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Woodstock Works on Accessibility

At the Windsor County Courthouse in Woodstock,  Clerk Alison Waters carries paperwork down the stairs earlier this month. It’s one of several buildings in the historic village that offer limited access, at best, for the disabled. (Valley News - Jennifer Hauck)

At the Windsor County Courthouse in Woodstock, Clerk Alison Waters carries paperwork down the stairs earlier this month. It’s one of several buildings in the historic village that offer limited access, at best, for the disabled. (Valley News - Jennifer Hauck) Purchase photo reprints »

Woodstock ­— Towns throughout the Upper Valley draw consumers and tourists year-round for outdoor activities, tours, shopping and local restaurant fare.

But many of the communities continue to struggle with the limited access that their historic buildings offer people with disabilities.

This year, some towns in the Upper Valley have begun to focus on modifying older buildings in order to become fully accessible for all residents and visitors.

By working together and sometimes getting creative, Woodstock has been working to meet federal accessibility requirements despite budget and aesthetic challenges.

“We provide access because the law requires it,” said Michael Brands, Woodstock’s town planner and administrative officer.

Under the Americans With Disabilities Act of 1990, it is a federal violation of civil rights to exclude those with disabilities from participation in public programs and activities.

It requires physical barriers in existing places of public accommodation to be removed if “readily achievable,” and alternative methods of providing services must be offered, if those methods are readily achievable, according to a federal summary of the law.

Brands said officials in Woodstock “have had inkling all along” that action needs to be taken.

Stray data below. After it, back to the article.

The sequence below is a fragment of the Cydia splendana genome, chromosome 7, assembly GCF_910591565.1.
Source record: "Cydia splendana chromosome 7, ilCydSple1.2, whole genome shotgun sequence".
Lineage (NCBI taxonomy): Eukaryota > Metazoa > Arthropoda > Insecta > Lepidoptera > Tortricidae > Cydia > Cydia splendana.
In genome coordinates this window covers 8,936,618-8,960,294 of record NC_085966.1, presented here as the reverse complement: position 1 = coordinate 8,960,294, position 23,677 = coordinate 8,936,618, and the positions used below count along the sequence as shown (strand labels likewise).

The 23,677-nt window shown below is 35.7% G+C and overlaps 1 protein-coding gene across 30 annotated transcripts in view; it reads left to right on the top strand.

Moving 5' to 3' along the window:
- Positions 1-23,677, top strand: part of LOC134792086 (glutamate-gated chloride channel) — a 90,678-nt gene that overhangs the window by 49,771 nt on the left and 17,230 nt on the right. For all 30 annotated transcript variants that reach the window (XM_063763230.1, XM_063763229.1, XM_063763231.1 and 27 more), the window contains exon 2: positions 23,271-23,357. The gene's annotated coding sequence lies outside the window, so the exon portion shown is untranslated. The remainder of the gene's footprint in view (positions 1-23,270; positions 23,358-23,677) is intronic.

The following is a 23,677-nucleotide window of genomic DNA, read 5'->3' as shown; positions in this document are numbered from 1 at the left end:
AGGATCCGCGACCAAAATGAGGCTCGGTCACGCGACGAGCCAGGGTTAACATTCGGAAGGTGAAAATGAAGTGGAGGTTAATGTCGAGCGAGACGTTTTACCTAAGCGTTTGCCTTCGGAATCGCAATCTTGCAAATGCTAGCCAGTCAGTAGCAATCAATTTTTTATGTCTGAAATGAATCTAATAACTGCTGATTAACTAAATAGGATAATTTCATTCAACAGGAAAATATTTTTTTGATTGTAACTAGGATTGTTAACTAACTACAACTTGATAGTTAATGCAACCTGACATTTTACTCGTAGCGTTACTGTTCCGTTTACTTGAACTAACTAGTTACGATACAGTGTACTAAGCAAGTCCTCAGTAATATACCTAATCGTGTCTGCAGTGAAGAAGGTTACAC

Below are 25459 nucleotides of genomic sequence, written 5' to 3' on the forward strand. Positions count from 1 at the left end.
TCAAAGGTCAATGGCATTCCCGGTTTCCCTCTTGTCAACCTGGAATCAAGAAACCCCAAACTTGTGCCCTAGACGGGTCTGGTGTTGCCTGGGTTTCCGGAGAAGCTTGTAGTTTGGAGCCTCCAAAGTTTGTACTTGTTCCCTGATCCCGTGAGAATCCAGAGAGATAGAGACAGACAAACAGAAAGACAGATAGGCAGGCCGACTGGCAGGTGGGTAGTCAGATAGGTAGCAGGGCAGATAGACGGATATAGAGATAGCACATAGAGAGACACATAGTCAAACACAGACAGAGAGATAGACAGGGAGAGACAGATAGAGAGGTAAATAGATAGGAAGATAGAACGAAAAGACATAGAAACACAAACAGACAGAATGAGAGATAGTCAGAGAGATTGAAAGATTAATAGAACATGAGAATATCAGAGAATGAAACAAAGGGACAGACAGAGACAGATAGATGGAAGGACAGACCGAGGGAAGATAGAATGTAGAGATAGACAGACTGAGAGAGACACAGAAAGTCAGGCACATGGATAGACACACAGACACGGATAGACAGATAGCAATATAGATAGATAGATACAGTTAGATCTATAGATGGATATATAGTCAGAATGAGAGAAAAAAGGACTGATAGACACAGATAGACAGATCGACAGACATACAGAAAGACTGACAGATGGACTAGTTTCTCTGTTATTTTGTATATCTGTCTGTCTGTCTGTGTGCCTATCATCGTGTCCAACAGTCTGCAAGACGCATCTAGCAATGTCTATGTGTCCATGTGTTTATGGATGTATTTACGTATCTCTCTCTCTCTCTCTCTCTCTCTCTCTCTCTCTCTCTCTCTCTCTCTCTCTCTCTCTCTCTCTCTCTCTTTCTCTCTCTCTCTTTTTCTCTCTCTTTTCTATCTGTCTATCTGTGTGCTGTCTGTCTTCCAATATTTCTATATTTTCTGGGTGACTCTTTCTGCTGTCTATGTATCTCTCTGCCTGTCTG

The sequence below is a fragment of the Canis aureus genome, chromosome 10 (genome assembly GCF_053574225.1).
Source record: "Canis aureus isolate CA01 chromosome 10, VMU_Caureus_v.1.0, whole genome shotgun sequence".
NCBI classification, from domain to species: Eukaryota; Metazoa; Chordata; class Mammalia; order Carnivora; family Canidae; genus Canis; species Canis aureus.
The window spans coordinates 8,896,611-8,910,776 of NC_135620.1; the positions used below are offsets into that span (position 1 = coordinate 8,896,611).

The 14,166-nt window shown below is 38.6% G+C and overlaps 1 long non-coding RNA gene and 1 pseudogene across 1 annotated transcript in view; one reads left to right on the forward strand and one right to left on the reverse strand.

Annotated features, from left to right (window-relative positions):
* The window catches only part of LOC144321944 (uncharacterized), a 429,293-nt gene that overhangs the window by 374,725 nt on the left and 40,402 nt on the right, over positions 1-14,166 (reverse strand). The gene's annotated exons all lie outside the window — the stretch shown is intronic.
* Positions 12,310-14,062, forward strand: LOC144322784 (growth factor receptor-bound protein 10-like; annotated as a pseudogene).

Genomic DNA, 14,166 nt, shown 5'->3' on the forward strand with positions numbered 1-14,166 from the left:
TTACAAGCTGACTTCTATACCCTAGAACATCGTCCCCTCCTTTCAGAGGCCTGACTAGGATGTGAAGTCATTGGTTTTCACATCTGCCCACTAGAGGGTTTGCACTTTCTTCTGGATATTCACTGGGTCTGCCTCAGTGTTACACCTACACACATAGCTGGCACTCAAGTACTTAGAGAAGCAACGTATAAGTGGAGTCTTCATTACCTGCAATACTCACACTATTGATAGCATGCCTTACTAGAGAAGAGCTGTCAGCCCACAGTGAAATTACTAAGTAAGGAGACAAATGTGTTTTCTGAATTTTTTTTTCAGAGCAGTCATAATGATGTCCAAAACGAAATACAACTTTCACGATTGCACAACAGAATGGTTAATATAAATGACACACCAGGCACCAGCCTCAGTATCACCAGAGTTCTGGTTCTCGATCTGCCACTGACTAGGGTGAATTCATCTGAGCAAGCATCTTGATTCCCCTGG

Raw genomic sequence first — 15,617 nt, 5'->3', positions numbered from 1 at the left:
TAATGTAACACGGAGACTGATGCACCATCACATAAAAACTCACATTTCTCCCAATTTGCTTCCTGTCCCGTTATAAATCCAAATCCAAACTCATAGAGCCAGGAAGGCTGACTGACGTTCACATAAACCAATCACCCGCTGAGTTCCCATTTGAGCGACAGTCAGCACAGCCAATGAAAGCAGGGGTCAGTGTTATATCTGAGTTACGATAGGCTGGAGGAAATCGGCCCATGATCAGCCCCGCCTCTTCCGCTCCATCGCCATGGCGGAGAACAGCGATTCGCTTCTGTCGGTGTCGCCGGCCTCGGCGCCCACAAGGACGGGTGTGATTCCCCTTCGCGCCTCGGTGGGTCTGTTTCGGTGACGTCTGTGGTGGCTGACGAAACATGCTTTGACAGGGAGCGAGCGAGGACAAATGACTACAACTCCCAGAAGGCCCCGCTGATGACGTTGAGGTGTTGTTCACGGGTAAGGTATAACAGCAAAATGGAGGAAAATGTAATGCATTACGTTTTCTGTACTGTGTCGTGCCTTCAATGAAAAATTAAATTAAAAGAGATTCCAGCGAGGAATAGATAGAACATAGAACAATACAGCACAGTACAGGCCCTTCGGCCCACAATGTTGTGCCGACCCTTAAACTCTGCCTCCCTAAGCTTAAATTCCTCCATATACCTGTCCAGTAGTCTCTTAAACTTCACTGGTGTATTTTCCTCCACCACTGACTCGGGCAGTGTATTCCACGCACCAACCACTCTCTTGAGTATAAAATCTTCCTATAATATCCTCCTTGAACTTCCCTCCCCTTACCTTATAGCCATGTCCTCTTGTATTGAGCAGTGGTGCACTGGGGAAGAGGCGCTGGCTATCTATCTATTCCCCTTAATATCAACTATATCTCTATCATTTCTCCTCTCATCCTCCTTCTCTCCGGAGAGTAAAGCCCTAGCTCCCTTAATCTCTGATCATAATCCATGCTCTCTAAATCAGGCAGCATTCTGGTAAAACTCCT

“Walk downtown and you will see a number of businesses that need work. Some of these historic buildings are 200 years old. Built before the ADA existed.

Last January was when the town recognized we really need to be proactive about this,” Brands said. Woodstock began to take action after 14 complaints and one lawsuit.

States are allowed to exceed the scope of the ADA. While churches are exempt, Vermont enacted its own law emphasizing places of worship must heed to standards of “public accommodation.”

In cases of differing state and federal laws, the more inclusive ones take effect.

These efforts do not go unrecognized. According to “The Case for Inclusion of 2012”, an annual ranking of how well state Medicaid programs serve Americans with disabilities, New Hampshire and Vermont rated numbers 4 and 5.

“We are trying to get educated on it first. Bringing in ADA experts to walk us through it, applying for grants, surveying the real needs to prioritize. Ultimately it is the owner of the building who is responsible to make repairs but this is outside of town meetings and officials. There has been a group that has held strong putting together local meetings and making the community more aware,” Brands said.

State Rep. Alison Clarkson, D-Woodstock. Sustainable Woodstock Director Sally Miller and Thompson Senior Center Director Deanna Jones have assembled an accessibility task force to work with business owners, the Division of Historic Preservation and the Commission of Human Rights in addressing funding and aesthetic solutions.